June 8, 2018

Right to Try Law Enacted by Congress: Implementation Unclear

Holland & Knight Healthcare Blog
Michael J. Werner

On May 30, 2018, President Donald Trump signed the Trickett Wendler, Frank Mongiello, Jordan McLinn and Matthew Bellina Right to Try Act of 2018. The bill allows the provision of certain unapproved, investigational drugs to patients with life-threatening diseases who have exhausted approved treatment options and are unable to participate in a clinical trial involving the drug. Similar legislation has been enacted in 40 states.

Under the act, terminally ill patients can request a drug manufacturer to provide an experimental product so long as: it has completed Phase I clinical testing; the patient has provided written informed consent to receive the treatment; and a physician certifies the patient has exhausted approved treatments and is ineligible for the clinical trial. In so doing, the act creates a new pathway whereby patients may be able to receive unapproved products outside the clinical trial process without Food and Drug Administration (FDA) or Institutional Review Board (IRB) oversight.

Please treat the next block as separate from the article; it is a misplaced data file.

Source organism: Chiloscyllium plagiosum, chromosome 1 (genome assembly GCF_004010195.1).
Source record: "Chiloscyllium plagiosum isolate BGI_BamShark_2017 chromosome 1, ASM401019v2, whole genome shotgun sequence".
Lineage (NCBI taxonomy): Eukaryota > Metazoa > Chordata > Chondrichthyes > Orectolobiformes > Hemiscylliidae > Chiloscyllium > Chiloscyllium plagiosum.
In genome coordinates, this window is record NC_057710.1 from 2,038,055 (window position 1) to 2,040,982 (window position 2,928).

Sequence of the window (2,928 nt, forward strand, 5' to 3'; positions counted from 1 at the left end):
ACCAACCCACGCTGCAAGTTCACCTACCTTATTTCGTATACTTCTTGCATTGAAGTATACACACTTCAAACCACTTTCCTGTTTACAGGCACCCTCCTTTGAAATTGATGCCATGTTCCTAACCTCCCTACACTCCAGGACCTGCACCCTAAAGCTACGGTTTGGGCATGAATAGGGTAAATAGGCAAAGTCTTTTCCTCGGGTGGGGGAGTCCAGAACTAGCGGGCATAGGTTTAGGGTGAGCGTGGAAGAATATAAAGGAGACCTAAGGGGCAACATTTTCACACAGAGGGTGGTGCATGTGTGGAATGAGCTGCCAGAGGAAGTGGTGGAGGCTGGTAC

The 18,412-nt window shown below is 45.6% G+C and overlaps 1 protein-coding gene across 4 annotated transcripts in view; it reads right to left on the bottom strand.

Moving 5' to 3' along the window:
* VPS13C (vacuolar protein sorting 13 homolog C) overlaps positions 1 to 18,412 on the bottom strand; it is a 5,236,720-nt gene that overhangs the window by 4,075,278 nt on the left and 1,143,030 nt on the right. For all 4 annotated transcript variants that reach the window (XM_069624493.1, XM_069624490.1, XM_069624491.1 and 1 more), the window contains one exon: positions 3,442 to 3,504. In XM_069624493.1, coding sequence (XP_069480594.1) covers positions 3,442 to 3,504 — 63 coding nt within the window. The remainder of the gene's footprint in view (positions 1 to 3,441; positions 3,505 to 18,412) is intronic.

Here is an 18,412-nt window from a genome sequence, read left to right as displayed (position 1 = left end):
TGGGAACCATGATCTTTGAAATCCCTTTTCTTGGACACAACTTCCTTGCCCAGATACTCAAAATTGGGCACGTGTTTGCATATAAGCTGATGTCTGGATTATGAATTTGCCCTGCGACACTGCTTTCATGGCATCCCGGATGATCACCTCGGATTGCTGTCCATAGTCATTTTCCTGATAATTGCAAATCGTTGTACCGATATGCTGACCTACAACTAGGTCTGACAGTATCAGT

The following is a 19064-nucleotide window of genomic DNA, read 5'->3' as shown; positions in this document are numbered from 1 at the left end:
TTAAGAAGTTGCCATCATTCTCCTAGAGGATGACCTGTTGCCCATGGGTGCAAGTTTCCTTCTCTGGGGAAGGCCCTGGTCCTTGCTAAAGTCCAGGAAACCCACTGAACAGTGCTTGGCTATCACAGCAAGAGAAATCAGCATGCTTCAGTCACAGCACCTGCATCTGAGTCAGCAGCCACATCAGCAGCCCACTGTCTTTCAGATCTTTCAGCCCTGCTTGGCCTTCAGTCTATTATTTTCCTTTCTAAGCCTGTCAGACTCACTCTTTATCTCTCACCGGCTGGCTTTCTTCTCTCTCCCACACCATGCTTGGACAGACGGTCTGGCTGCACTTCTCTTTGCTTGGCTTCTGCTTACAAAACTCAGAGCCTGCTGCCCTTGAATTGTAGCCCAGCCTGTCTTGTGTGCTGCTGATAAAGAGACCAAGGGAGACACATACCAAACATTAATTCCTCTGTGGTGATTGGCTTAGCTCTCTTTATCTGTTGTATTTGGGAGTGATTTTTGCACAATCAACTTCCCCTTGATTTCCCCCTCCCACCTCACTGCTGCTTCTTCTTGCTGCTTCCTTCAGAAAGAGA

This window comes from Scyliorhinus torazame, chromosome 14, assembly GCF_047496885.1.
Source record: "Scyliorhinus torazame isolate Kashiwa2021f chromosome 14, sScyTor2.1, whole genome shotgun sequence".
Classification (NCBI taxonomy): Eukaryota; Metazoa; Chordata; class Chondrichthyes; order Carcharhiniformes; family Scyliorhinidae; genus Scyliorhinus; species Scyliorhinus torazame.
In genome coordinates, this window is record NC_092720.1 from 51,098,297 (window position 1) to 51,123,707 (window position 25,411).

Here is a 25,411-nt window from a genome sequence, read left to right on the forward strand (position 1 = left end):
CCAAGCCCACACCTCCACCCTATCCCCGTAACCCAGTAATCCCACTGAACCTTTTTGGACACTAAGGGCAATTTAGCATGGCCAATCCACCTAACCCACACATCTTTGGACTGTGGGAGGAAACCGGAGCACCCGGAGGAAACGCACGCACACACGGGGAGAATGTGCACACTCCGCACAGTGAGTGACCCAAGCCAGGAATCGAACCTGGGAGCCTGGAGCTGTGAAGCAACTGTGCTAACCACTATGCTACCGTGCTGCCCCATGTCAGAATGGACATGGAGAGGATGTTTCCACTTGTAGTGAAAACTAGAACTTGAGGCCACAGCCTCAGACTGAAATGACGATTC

The law's supporters have argued that this will improve the speed with which seriously ill patients can access investigational products, while opponents have criticized right to try laws as offering patients false hope and increasing risks. Note that the act explicitly does not require manufacturers to provide experimental treatments.

Many questions remain, however, about implementation of the Right to Try Act. For example, Dr. Janet Woodcock, Director of FDA's Center for Drug Evaluation and Research, suggested that the agency would issue guidance and urged FDA staff not to provide advice to patients and drug manufacturers until the agency "develops further information." The chief Senate sponsor of the legislation has taken the opposite perspective and argued that FDA guidance and regulations are unnecessary saying: "This law intends to diminish the FDA's power over people's lives, not increase it."

On June 1, FDA announced that it is putting together an internal group that will determine how the agency should move forward with implementing the act.

In the interim, manufacturers, research institutions and other stakeholders will need to determine answers to questions such as:

  • How this program will relate – if at all – to existing early access (sometimes called "compassionate use") programs?
  • What should be the contents of informed consent under right to try?
  • What roles should IRBs play even if not required by the Act?
  • Is the company subject to a state right to try law?

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